Voters to decide on new fire station

October 22, 2008

By Jon Savelle

CORRECTED — 3:28 p.m. Oct. 24, 2008

At Fire Station 72, on state Route 900 at 1770 Maple St., firefighters work from a building that has been considered temporary since 2000.

It was barely adequate then, and it hasn’t improved with age.

Now, a proposal to build a permanent new Eastside Fire & Rescue station goes before the voters in the Nov. 4 general election. The $8 million building would be constructed on a city-owned parcel immediately north of the new transit center.

To pay for it, Proposition 1 authorizes the city to issue $4.5 million in 20-year, general obligation bonds supported by a levy of excess property taxes. The tax rate would be 5.77 cents per $1,000 of assessed valuation, which works out to $28.85 per year for a house assessed at $500,000.

The remaining monies would come from the city’s reserves ($1.5 million) and from King County Fire District 10 (another $2 million). The latter was available from the district’s $3 million reserve fund, said EFR Finance Chief Dave Gray. Fire District 10 serves parts of Cougar Mountain and south of the city limits, where firefighters from Station 72 in Issaquah provide backup for other EFR teams.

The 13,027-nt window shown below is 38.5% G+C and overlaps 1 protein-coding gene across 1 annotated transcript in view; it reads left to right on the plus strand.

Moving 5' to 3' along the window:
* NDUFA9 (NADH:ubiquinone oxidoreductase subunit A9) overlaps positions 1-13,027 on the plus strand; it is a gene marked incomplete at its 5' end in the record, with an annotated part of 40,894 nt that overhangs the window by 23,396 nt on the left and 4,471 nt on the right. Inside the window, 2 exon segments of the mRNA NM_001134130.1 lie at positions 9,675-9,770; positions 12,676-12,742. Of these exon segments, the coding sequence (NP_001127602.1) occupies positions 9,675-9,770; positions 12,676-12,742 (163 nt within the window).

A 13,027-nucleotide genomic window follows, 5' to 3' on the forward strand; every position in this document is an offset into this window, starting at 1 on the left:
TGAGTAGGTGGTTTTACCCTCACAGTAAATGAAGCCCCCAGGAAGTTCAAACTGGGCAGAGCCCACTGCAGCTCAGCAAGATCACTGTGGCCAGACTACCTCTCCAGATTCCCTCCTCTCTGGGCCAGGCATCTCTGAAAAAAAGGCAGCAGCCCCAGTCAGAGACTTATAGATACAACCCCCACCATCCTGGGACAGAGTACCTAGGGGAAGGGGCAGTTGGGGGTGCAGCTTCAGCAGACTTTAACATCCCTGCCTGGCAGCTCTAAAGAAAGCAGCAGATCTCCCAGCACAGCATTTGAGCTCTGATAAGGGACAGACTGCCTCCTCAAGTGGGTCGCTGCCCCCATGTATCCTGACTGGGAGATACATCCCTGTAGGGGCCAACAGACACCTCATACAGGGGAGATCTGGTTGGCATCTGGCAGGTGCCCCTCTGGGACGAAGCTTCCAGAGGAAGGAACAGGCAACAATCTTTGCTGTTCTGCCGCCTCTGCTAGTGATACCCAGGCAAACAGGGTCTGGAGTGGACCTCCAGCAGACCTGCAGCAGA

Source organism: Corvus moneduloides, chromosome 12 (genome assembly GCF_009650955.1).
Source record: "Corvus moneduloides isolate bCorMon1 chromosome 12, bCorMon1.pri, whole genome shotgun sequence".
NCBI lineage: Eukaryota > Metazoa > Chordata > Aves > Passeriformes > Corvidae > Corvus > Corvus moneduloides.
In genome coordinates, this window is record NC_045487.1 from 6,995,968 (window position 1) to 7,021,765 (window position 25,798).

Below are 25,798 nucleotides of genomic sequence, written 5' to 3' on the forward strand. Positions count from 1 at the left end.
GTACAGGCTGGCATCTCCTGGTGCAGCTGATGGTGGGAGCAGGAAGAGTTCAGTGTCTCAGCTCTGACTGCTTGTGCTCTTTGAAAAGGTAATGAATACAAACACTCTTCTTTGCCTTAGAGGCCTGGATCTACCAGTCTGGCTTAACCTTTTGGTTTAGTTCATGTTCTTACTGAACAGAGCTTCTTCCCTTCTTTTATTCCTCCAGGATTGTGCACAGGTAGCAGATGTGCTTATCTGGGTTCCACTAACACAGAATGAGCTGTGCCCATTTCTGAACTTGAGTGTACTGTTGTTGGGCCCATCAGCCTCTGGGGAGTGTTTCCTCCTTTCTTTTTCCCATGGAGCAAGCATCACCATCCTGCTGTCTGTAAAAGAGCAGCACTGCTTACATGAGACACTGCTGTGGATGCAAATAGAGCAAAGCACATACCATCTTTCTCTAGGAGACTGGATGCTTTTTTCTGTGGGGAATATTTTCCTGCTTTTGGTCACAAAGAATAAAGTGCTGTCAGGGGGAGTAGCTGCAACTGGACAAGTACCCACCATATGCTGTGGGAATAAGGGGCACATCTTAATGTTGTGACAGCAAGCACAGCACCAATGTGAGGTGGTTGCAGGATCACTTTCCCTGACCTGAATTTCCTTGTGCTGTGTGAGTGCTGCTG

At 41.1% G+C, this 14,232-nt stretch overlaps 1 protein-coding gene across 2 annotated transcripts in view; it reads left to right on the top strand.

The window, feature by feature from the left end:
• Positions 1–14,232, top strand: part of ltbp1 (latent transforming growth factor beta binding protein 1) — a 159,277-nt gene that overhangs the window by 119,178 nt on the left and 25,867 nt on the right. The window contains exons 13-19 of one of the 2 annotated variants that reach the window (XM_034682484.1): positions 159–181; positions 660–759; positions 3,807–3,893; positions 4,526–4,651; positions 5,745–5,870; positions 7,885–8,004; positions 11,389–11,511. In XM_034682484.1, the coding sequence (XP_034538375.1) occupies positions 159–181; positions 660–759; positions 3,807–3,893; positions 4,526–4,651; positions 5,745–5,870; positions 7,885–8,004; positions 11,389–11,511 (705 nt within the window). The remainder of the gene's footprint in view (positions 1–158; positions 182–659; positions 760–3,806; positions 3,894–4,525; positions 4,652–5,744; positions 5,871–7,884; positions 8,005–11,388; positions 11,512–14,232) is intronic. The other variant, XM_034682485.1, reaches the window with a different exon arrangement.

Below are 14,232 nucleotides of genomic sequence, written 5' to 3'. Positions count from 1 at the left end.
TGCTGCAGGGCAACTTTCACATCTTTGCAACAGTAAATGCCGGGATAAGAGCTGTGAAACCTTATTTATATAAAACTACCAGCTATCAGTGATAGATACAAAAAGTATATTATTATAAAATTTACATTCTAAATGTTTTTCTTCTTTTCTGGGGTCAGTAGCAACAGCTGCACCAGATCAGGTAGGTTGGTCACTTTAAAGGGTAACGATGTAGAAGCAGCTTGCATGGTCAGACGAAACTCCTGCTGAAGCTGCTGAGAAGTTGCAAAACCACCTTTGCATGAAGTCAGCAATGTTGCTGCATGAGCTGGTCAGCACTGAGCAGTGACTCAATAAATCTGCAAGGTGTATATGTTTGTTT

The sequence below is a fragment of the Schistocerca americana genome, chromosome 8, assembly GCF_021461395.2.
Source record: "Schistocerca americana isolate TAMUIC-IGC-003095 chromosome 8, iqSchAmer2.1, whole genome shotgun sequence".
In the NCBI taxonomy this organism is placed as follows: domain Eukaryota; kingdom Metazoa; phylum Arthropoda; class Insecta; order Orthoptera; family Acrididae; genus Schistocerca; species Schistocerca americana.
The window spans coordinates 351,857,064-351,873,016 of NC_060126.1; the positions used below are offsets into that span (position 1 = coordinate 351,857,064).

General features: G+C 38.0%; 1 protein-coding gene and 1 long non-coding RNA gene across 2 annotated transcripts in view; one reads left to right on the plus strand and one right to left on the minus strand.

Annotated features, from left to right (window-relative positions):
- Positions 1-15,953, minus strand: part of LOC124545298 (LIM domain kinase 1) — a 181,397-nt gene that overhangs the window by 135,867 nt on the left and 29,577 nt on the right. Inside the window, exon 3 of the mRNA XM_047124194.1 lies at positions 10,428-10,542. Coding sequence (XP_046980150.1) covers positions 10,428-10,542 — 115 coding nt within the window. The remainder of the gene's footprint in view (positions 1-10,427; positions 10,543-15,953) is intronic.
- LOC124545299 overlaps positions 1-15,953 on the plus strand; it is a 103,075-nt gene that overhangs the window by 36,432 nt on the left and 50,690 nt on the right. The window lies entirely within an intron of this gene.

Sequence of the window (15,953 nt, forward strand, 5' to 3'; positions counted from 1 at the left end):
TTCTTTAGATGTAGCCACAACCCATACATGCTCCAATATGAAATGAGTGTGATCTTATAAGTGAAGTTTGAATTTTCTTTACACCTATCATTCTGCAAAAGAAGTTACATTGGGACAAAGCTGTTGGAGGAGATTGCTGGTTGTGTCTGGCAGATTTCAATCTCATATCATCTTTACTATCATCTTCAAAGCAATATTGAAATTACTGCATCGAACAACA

In 2006, Issaquah spent $1 million to buy the building site from Sound Transit. Another $55,000 went to schematic design and cost estimating for the project.

If it passes, final design and construction of a new station could begin in 2009. It is envisioned as having 11,257 square feet, with three equipment bays, and incorporating highly energy-efficient materials and mechanical systems.

The need for a new station is acute, said EFR Chief Lee Soptich. The temporary station is too small, having space only for an aid car and one engine.

“There is absolutely no room for growth,” Soptich said. “If that area of Issaquah continues to develop, the need will be to provide other services. Perhaps a ladder truck, or a medic unit, or another engine company.”

That equipment is not needed there at the moment. But City Councilwoman Maureen McCarry, a member of the EFR board of directors, said the temporary station does not come up to the standards of other EFR stations.

“We have to treat all firefighters with equal respect and equal facilities,” she said.

She said she did not have data regarding response times for Station 72, but she did say that in-city standards are more stringent than they are in widely dispersed rural communities.

City Councilman David Kappler, who also serves on the EFR board, said the new station could accommodate more equipment and personnel as urban growth requires. The temporary building could not, and in any case, the landowner, Rowley Properties, intends to redevelop the site.

The other fire stations in Issaquah are Station 71, at 190 E. Sunset Way (near City Hall); and Station 73, at 1289 N.E. Park Drive (in the Highlands). Eastside Fire’s Headquarters Station, at 175 Newport Way N.W., is for administration and support functions only and houses no equipment or firefighters.